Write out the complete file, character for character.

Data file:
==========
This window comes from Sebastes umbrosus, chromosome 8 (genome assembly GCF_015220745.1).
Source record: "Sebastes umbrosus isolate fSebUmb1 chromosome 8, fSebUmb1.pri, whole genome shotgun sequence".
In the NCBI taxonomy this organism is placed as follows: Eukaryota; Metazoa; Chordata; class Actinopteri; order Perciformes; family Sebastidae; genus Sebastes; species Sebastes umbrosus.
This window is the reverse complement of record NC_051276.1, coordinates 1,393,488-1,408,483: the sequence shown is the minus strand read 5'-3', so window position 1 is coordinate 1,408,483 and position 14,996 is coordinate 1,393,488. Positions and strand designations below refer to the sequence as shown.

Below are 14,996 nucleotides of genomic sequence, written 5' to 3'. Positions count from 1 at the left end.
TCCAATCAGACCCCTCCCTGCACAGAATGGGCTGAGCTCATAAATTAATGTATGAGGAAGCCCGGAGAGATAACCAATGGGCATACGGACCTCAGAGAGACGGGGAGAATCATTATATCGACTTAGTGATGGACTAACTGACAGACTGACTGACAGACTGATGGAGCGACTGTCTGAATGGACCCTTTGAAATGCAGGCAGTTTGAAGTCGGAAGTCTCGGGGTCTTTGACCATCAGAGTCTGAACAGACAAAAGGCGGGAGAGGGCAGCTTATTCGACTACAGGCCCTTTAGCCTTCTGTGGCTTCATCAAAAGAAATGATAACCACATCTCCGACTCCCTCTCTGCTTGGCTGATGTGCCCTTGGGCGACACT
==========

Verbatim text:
This window comes from Sebastes umbrosus, chromosome 8 (genome assembly GCF_015220745.1).
Source record: "Sebastes umbrosus isolate fSebUmb1 chromosome 8, fSebUmb1.pri, whole genome shotgun sequence".
In the NCBI taxonomy this organism is placed as follows: Eukaryota; Metazoa; Chordata; class Actinopteri; order Perciformes; family Sebastidae; genus Sebastes; species Sebastes umbrosus.
This window is the reverse complement of record NC_051276.1, coordinates 1,393,488-1,408,483: the sequence shown is the minus strand read 5'-3', so window position 1 is coordinate 1,408,483 and position 14,996 is coordinate 1,393,488. Positions and strand designations below refer to the sequence as shown.

Below are 14,996 nucleotides of genomic sequence, written 5' to 3'. Positions count from 1 at the left end.
TCCAATCAGACCCCTCCCTGCACAGAATGGGCTGAGCTCATAAATTAATGTATGAGGAAGCCCGGAGAGATAACCAATGGGCATACGGACCTCAGAGAGACGGGGAGAATCATTATATCGACTTAGTGATGGACTAACTGACAGACTGACTGACAGACTGATGGAGCGACTGTCTGAATGGACCCTTTGAAATGCAGGCAGTTTGAAGTCGGAAGTCTCGGGGTCTTTGACCATCAGAGTCTGAACAGACAAAAGGCGGGAGAGGGCAGCTTATTCGACTACAGGCCCTTTAGCCTTCTGTGGCTTCATCAAAAGAAATGATAACCACATCTCCGACTCCCTCTCTGCTTGGCTGATGTGCCCTTGGGCGACACT